“Lighthouse of Hope”: How a small kingdom vaccinates its population in a hurry
Within a week, the tiny Kingdom of Bhutan had 90 percent of adults vaccinated. The key to vaccination success: a free vaccine and good organization.
The UN children’s aid organization Unicef speaks of a “success story” and even a “beacon of hope” for other countries when it praises Bhutan in the highest tones. The small kingdom in the Himalayas had around 90 percent of adults vaccinated against corona for the second time within a week. This corresponds to around 62 percent of the total of around 770,000 inhabitants, as the government announced.
Bhutan had received hundreds of thousands of cans in July – including 500,000 cans of Moderna from the USA and 250,000 cans of Astrazeneca from Denmark, according to data from Unicef. “This is not only an important milestone for Bhutan or South Asia, but for developing countries in general,” said a Unicef spokeswoman.
Bhutan as a guide for the region
Vaccination in the remote Himalayan region is a particular challenge. Healthcare workers sometimes had to climb high mountains to reach nomadic people.
The second vaccination campaign, which started on July 20, therefore required months of preparation: In more remote clinics, cold stores were set up to store the vaccine. This was then delivered to the mountain villages by helicopter.
In addition to the approximately 2,400 health care workers, more than 20,000 volunteers also helped by going from door to door to explain the vaccination campaign and helping to distribute the vaccines along the mountain hiking trails.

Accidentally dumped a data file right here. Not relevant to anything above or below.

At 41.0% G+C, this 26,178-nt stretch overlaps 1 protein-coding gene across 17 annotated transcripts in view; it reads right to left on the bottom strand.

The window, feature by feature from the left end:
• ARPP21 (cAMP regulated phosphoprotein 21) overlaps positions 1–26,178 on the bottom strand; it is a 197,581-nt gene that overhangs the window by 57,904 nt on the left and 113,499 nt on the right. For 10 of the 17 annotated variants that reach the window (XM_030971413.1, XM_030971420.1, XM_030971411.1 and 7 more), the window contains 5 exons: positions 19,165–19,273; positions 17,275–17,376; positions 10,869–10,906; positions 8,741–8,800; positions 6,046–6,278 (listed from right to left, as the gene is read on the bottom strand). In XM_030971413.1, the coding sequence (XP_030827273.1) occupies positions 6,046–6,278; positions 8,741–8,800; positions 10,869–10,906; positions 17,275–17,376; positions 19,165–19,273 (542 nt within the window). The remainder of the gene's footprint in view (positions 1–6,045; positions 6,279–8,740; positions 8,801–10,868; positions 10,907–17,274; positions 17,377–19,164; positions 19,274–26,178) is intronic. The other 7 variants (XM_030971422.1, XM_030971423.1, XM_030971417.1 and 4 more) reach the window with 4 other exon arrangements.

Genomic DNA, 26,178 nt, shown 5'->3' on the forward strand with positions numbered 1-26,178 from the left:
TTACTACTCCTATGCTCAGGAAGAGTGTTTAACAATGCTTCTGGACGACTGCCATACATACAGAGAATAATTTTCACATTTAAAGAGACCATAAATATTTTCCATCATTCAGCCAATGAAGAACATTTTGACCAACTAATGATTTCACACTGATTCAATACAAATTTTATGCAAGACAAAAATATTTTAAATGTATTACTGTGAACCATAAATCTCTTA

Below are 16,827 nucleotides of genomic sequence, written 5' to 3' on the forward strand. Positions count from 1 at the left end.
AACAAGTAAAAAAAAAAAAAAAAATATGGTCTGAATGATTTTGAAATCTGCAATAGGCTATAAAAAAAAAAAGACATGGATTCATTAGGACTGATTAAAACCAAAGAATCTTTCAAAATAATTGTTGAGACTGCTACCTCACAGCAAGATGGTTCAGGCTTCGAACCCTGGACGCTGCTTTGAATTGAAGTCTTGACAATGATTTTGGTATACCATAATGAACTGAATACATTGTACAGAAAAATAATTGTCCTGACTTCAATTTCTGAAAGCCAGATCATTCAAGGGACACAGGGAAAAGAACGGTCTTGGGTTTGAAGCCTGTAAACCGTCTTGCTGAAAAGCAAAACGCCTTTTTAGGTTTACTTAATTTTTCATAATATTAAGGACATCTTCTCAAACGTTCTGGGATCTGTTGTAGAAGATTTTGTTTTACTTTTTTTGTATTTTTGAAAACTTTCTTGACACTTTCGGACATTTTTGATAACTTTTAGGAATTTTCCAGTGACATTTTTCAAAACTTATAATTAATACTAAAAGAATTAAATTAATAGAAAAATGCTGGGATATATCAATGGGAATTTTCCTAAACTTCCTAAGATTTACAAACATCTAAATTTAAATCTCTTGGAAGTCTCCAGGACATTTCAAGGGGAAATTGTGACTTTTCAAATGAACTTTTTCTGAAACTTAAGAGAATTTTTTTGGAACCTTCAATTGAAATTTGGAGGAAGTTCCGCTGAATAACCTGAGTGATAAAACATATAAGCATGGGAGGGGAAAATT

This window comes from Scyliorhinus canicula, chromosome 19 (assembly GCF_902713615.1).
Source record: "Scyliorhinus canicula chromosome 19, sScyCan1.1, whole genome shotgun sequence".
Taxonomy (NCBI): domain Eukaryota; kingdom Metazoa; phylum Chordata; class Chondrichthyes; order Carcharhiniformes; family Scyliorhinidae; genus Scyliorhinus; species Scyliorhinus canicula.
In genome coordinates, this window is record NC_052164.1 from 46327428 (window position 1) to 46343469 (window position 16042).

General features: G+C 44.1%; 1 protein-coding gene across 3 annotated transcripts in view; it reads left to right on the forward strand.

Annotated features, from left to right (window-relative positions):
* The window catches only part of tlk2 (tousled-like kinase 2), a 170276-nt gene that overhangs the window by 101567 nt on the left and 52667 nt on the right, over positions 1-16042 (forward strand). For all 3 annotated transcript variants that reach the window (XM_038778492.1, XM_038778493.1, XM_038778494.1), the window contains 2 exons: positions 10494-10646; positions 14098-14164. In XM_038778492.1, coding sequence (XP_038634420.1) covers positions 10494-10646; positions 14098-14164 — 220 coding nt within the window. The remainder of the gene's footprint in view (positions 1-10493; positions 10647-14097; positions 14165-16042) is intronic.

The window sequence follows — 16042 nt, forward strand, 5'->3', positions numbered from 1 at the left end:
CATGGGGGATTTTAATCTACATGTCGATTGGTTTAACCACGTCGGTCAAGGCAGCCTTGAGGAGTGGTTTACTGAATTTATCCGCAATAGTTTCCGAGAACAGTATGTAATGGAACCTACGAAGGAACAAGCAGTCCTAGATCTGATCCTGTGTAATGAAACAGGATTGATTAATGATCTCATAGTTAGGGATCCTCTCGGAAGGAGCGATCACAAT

A prime example of international cooperation
Due to its remoteness, Bhutan has gotten through the pandemic lightly. Almost 2,500 infections and two deaths have been reported since the beginning. This makes the kingdom stand out from its South Asian neighbors such as Bangladesh and India, who have so far barely succeeded in increasing the vaccination rate and getting the massive outbreaks of the Delta variant under control.
Bhutan received the first corona vaccine as a gift from India. From the end of March to the beginning of April, more than 85 percent of adults were vaccinated, as the Bhutanese Ministry of Health announced at the time. With the second international donation round in July, the small kingdom is practically completely vaccinated. Bhutan is hailed as a prime example of countries working together to get surplus vaccines to where they’re needed most.
“That tells the story of global solidarity at a time when it wasn’t obvious in the last year,” said Will Parks, Unicef representative in Bhutan. “Now we are seeing that this solidarity, this multilateralism is emerging again. And that is so important at a time when the world is in crisis.”
Swell: CNN, with DPA